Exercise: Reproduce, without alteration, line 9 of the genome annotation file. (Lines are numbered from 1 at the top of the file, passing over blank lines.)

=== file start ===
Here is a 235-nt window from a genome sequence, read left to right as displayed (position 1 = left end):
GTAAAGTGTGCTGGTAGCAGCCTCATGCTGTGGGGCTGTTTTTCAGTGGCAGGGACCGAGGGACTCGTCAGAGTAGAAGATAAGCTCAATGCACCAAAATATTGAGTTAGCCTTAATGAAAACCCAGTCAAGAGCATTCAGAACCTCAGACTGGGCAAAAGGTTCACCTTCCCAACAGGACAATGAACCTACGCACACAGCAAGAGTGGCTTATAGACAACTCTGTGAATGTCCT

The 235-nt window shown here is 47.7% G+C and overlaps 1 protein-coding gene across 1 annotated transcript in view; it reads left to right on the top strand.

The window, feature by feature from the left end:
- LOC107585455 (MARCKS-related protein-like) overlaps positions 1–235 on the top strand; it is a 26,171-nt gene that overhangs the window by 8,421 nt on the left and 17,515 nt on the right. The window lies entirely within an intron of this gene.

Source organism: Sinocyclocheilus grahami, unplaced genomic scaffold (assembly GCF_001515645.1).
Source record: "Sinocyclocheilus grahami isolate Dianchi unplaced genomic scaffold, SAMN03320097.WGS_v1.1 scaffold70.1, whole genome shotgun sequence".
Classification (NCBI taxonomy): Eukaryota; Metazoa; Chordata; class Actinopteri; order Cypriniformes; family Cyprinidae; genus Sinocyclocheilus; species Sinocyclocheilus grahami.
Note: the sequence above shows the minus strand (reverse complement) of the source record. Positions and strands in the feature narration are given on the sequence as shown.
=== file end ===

Note: the sequence above shows the minus strand (reverse complement) of the source record. Positions and strands in the feature narration are given on the sequence as shown.